Records Management and data portability: Digital Shadows or Electronic Shells?

Mary Elizabeth Winblad (1895-1987) birth certi...

Mary Elizabeth Winblad (1895-1987) birth certificate (Photo credit: Wikipedia)

The EU is proposing a right to data portability.  How organisations respond, will have an effect on how they manage records in the future. People will be able to take their personal information from one social network organisation to another.  What this means, is that these organisations have to organise their records to make this possible.  The same demand is developing for government records with the Big Blue Button initiative. People want to be able to control whom they share their information with and how it is shared.  As data storage is relatively inexpensive, it is easier to store and transport larger amounts of information. All of these will have an effect on the future of records management.  The following are some thoughts on where this might lead and what it may mean for records management.

Just as people want to share their information, governments want to be share information for economic purposes. The UK government has a voluntary programme for companies to share consumer information.  As this blog describes, there are concerns about how the information is controlled. Customers and citizens want to be able to control their personal information.  One area of control is how they can transfer that information and manage it themselves.

I suggest that there are two options emerging. The first is the digital shadow; the second is the digital (snail) shell.

Digital Shadow?

The digital shadow idea is that the person only carries a shadow of their information.  Their records are held centrally. We have a digital “signature” or “shadow” in the records held on us and our transactions.  The person has a digital smart key that allows them to download (or access) the information.  Alternatively, the data key could act to confirm the information. The person only carries a shadow of the information because the bulk of the information is held somewhere else. For example, a person may carry around their basic identification material but the rest the government or the other organisation holds records. The programme like the Big Blue Button (link) will influence records storage and access by governments.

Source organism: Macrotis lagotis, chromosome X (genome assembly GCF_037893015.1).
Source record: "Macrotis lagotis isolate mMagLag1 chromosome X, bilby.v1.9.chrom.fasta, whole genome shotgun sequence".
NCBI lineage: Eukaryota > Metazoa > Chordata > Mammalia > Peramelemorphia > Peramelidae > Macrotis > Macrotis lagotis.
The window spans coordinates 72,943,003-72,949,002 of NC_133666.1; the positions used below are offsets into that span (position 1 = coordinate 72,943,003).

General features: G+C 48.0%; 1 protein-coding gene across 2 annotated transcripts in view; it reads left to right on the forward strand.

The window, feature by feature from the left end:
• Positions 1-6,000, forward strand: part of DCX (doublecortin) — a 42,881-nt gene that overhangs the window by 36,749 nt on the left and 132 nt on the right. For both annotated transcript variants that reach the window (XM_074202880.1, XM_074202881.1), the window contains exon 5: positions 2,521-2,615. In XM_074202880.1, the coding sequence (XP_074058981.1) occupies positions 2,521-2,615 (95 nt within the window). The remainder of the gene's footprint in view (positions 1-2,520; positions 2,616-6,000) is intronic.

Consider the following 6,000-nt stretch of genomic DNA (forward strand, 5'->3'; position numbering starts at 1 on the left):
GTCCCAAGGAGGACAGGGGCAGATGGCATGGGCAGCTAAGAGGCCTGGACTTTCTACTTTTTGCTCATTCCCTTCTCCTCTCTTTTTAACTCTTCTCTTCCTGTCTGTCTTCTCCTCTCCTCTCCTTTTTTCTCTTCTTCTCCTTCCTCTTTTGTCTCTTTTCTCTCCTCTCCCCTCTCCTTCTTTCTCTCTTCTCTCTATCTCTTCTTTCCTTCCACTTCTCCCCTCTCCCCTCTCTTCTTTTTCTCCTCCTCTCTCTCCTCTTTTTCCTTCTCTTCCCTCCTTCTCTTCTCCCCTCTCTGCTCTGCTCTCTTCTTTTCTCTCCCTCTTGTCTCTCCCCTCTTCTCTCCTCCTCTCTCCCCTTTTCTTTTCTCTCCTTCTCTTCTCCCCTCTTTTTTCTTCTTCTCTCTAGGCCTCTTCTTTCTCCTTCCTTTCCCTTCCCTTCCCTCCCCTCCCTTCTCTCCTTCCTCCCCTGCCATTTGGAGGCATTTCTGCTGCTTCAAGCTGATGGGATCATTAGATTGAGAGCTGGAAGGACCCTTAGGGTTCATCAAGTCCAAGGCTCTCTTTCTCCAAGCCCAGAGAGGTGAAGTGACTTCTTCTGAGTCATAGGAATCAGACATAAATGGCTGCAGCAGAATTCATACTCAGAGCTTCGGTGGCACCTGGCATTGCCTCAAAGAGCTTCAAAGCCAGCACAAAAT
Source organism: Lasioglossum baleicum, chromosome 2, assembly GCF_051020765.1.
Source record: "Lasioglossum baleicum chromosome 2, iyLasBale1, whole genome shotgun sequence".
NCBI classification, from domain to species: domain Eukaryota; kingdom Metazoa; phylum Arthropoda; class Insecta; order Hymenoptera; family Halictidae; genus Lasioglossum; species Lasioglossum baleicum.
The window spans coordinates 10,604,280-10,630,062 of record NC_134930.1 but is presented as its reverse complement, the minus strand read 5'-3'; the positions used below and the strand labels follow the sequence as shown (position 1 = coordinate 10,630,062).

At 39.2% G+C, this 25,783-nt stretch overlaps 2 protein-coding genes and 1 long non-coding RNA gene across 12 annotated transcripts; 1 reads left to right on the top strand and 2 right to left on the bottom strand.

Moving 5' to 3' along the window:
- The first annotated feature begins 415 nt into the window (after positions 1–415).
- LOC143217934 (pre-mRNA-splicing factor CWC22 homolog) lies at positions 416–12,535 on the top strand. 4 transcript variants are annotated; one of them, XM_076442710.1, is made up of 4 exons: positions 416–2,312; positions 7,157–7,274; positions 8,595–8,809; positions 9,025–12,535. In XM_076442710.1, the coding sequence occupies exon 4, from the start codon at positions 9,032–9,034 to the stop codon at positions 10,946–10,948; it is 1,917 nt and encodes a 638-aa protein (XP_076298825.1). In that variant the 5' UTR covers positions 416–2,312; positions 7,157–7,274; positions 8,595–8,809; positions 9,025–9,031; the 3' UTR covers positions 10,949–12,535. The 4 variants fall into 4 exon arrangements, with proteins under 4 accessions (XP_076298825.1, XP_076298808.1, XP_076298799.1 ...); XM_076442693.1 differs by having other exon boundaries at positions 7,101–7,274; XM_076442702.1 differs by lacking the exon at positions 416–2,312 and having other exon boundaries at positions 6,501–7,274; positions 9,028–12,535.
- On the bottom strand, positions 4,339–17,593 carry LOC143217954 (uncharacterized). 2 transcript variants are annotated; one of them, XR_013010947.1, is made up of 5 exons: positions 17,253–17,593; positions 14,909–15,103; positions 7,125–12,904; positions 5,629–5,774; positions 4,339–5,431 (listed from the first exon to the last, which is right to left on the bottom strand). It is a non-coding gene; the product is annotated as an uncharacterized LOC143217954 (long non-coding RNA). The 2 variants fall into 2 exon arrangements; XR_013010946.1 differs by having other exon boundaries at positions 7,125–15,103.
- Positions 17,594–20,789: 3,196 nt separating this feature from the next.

However, it may be that instead of a shell, we have more of a shadow using a smart data key to download data (and not carrying it) as and when we need it. Like downloading a phone app when you need and uninstalling it when you do not need it.

Digital Shell.

If we want to hold more information or are required to hold more information, does that mean we will be more like digital shells?  If we hold more, will governments hold less information?  If we hold more information, will we blur ownership and responsibility? We have passports, for example, but the government “owns” the document containing our personal information. From a data portability perspective, will we have access to the secondary documents, records or information that supports it?  For example, a number of secondary records, such as a birth certificate, residency documents and other verification information, support the passport. Will data portability mean that we can download and control those secondary documents? Only those that we have supplied are the ones we can extract. We can or will hold more and more of our own personal information and the government will hold less?

We hold a lot of personal information in smart phones. Is the future trend that we have larger digital “shell” full of personal information? If we are holding more, will we expect the government to hold less? Alternatively, does big data mean that governments and organisations can hold more information so we will be more likely to carry a digital key and not carry a digital shell?

What does this mean for records management?

Either option will have consequences for records management.  The main ones that I can see are the following in no particular order.

  1. Records will have to be organised differently because their functionality will change from the organisation’s needs to a different purpose. Taxonomies will have to adjust to reflect the change.
  2. The records will have to be made accessible in ways that corporate or government records may not be access.
  3. How documents are verified as authentic will have to be considered.  If records are transported from one organisation to another, through the customer, how they are verified as records that can be used will have to be resolved.
  4. Further issues will be about the data quality of because the records will have to be checked for accuracy and be available to be updated or changed as necessary.



About lawrence serewicz

An American living and working in the UK trying to understand the American idea and explain it to others. The views in this blog are my own for better or worse.
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2 Responses to Records Management and data portability: Digital Shadows or Electronic Shells?

  1. lawrence serewicz says:

    Testing response


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